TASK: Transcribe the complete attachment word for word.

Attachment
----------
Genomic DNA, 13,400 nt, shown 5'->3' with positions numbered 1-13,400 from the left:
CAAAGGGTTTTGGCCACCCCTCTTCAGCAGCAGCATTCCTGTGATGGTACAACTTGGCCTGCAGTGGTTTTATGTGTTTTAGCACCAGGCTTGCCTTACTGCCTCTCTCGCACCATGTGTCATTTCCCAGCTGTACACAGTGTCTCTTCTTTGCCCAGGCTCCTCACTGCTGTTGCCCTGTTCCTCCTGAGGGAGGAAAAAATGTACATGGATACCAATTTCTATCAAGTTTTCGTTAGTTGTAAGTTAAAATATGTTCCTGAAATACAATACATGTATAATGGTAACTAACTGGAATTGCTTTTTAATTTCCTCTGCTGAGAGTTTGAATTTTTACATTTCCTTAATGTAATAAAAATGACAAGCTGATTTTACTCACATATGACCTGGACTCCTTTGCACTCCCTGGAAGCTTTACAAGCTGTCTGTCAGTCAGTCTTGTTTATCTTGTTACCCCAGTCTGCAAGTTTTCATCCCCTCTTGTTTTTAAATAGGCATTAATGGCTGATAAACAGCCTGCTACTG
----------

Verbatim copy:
Genomic DNA, 13,400 nt, shown 5'->3' with positions numbered 1-13,400 from the left:
CAAAGGGTTTTGGCCACCCCTCTTCAGCAGCAGCATTCCTGTGATGGTACAACTTGGCCTGCAGTGGTTTTATGTGTTTTAGCACCAGGCTTGCCTTACTGCCTCTCTCGCACCATGTGTCATTTCCCAGCTGTACACAGTGTCTCTTCTTTGCCCAGGCTCCTCACTGCTGTTGCCCTGTTCCTCCTGAGGGAGGAAAAAATGTACATGGATACCAATTTCTATCAAGTTTTCGTTAGTTGTAAGTTAAAATATGTTCCTGAAATACAATACATGTATAATGGTAACTAACTGGAATTGCTTTTTAATTTCCTCTGCTGAGAGTTTGAATTTTTACATTTCCTTAATGTAATAAAAATGACAAGCTGATTTTACTCACATATGACCTGGACTCCTTTGCACTCCCTGGAAGCTTTACAAGCTGTCTGTCAGTCAGTCTTGTTTATCTTGTTACCCCAGTCTGCAAGTTTTCATCCCCTCTTGTTTTTAAATAGGCATTAATGGCTGATAAACAGCCTGCTACTG